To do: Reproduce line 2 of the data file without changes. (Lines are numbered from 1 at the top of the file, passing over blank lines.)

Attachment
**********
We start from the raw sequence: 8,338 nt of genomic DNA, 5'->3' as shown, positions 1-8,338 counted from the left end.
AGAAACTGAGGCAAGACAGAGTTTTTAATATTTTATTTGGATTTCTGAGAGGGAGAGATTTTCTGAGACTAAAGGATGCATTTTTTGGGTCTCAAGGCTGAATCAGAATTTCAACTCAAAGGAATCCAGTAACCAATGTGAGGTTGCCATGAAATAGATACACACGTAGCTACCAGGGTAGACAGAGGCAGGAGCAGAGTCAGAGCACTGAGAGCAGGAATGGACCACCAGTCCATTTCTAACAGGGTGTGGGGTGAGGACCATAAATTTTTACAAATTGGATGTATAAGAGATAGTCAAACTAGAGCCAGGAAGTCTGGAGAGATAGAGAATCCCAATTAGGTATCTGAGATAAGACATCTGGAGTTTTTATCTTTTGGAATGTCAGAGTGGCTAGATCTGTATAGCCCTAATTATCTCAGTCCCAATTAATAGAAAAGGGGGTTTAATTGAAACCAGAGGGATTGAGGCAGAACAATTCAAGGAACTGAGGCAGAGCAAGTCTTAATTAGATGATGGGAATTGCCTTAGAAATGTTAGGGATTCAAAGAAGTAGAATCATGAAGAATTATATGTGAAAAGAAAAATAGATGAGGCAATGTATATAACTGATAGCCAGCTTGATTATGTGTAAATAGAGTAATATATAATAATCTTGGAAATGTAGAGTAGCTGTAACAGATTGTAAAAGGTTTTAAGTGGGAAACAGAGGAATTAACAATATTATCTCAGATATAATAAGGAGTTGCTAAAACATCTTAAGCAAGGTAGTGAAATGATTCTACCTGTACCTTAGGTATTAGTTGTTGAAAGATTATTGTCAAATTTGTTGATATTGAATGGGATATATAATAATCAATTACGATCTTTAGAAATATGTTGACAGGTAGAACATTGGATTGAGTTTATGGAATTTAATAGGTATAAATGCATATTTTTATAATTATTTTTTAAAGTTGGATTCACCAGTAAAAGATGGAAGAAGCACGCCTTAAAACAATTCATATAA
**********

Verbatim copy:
AGAAACTGAGGCAAGACAGAGTTTTTAATATTTTATTTGGATTTCTGAGAGGGAGAGATTTTCTGAGACTAAAGGATGCATTTTTTGGGTCTCAAGGCTGAATCAGAATTTCAACTCAAAGGAATCCAGTAACCAATGTGAGGTTGCCATGAAATAGATACACACGTAGCTACCAGGGTAGACAGAGGCAGGAGCAGAGTCAGAGCACTGAGAGCAGGAATGGACCACCAGTCCATTTCTAACAGGGTGTGGGGTGAGGACCATAAATTTTTACAAATTGGATGTATAAGAGATAGTCAAACTAGAGCCAGGAAGTCTGGAGAGATAGAGAATCCCAATTAGGTATCTGAGATAAGACATCTGGAGTTTTTATCTTTTGGAATGTCAGAGTGGCTAGATCTGTATAGCCCTAATTATCTCAGTCCCAATTAATAGAAAAGGGGGTTTAATTGAAACCAGAGGGATTGAGGCAGAACAATTCAAGGAACTGAGGCAGAGCAAGTCTTAATTAGATGATGGGAATTGCCTTAGAAATGTTAGGGATTCAAAGAAGTAGAATCATGAAGAATTATATGTGAAAAGAAAAATAGATGAGGCAATGTATATAACTGATAGCCAGCTTGATTATGTGTAAATAGAGTAATATATAATAATCTTGGAAATGTAGAGTAGCTGTAACAGATTGTAAAAGGTTTTAAGTGGGAAACAGAGGAATTAACAATATTATCTCAGATATAATAAGGAGTTGCTAAAACATCTTAAGCAAGGTAGTGAAATGATTCTACCTGTACCTTAGGTATTAGTTGTTGAAAGATTATTGTCAAATTTGTTGATATTGAATGGGATATATAATAATCAATTACGATCTTTAGAAATATGTTGACAGGTAGAACATTGGATTGAGTTTATGGAATTTAATAGGTATAAATGCATATTTTTATAATTATTTTTTAAAGTTGGATTCACCAGTAAAAGATGGAAGAAGCACGCCTTAAAACAATTCATATAA